Apple Inc. shareholders rejected demands that the company disclose a succession plan for ailing CEO Steve Jobs but approved a proposal it adopt majority votes for board directors.
With co-founder and Chief Executive Jobs sidelined indefinitely with an undisclosed medical condition, increasingly restive investors have demanded more information about the company's future.
Shares edged 1 per cent higher in mid-afternoon trade.
At Apple's annual meeting Wednesday, shareholders voted down a proposal that world's most valuable technology company outline its plan for who will succeed Jobs. However, they passed a requirement that unopposed candidates for the company's board receive a majority in order to be appointed. It was a victory for shareholder Calpers, the largest U.S. pension fund.
Influential investor advisory firm Institutional Shareholder Services had thrown its weight behind a shareholder proposal to force Apple to disclose a succession plan.
The voting results were preliminary, and no details were yet available.
Tim Cook, Jobs' top lieutenant, took the spotlight as shareholders dug for answers not just about Jobs, but also the company's succession plan, what it might do with its $60 billion cash pile, and what devices may follow the iPad and the iPhone in coming years.
Investors have urged the company for years to make better use of its cash, whether through buybacks or dividends. Chief Financial Peter Oppenheimer told shareholders, without elaborating, that the company was retaining cash to pursue "future opportunities."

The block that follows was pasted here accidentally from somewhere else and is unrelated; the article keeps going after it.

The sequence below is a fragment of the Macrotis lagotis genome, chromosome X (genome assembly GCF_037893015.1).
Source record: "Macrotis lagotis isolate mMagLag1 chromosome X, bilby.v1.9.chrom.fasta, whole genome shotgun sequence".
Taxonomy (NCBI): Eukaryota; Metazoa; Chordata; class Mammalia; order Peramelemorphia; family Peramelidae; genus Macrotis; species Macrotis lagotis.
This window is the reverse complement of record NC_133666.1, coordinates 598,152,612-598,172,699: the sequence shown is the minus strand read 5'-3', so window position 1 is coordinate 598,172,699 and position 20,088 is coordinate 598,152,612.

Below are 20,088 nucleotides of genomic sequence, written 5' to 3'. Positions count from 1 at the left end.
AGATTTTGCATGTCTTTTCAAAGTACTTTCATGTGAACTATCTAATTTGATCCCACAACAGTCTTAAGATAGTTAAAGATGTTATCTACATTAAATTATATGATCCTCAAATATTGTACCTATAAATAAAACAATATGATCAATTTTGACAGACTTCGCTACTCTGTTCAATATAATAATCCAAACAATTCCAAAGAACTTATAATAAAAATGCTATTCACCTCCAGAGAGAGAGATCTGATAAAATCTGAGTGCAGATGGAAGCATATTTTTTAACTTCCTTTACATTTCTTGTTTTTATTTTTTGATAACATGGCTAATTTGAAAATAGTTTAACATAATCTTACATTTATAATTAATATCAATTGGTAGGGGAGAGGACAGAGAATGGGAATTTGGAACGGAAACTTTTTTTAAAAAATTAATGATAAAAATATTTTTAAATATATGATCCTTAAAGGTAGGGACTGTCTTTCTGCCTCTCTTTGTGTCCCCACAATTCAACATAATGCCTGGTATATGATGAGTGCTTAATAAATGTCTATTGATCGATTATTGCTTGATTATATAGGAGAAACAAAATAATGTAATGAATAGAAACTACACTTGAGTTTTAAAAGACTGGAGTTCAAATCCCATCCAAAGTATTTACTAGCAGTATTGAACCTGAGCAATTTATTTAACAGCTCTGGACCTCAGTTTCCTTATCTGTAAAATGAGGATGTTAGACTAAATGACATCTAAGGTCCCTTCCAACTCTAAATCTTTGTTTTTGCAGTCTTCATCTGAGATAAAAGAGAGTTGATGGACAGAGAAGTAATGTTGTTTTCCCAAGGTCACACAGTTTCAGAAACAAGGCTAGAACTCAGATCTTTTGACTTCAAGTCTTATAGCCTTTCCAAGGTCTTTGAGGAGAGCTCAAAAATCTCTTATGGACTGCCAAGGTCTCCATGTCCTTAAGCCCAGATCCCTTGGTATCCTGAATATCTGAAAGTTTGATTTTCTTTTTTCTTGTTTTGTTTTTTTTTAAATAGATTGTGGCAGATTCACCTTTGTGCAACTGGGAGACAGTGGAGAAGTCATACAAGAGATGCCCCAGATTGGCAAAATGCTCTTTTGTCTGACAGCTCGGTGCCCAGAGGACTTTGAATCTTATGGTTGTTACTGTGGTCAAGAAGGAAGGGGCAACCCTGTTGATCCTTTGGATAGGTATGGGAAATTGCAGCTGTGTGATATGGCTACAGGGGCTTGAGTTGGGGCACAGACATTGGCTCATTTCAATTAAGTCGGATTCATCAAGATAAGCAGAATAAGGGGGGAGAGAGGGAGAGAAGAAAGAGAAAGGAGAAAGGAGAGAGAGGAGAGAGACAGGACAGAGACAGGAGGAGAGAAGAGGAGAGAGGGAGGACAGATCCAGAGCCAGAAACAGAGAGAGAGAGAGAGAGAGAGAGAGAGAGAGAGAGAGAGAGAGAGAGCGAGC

Calpers wanted Apple to garner a majority vote to elect unopposed candidates to its board, which it said would better protect investor interests.
The proposal, which quickly gained support, is part of a broader push by the $226 billion fund for majority-vote corporate board elections. Apple is one of 58 companies Calpers has urged to adopt majority rather than plurality voting, where unopposed directors can be elected easily.
Apple's annual meeting rarely yields financial forecasts or market projections, but is usually good for some drama from a company that has no shortage of compelling story lines. Last year, with Mr. Jobs at centre stage and the iPad waiting in the wings, investors focused on the company's cash.
But Jobs was likely on the mind of most people this year. He announced in January he would step away from the company on medical leave, though he remains involved in strategic decision-making.
Jobs' absence comes at a crucial time for the company. Apple is engaged in a battle in the smartphone market with Google Inc, whose Android operating system was installed on more devices than Apple's for the first time in 2010.
In January, Apple posted blockbuster quarterly results on dazzling iPhone and iPad sales, and Wall Street has increasingly expressed confidence in the management bench.
But Apple's destiny has been closely tied to Jobs, the mercurial and charismatic leader who rescued the computer maker from near-death in 1996 after a 12-year absence from the company he co-founded.
Mr. Cook, an operations expert, is steering the company for the third time in seven years. He is considered the heir apparent at Apple. The company dominates the fledging tablet computer market it helped create with the iPad.
But it will confront a number of challenges this year.
Apple sent invitations to a special event on March 2. The company is widely expected to introduce a new thinner iPad at the event.
The company will also launch the fifth iteration of its ever-popular iPhone just as rivals from Motorola Mobility to Samsung begin to increase market share.
U.S. and European regulators are scrutinizing new Apple rules that give the company a cut of publishers' subscription revenue generated by applications for the iPhone and iPad.
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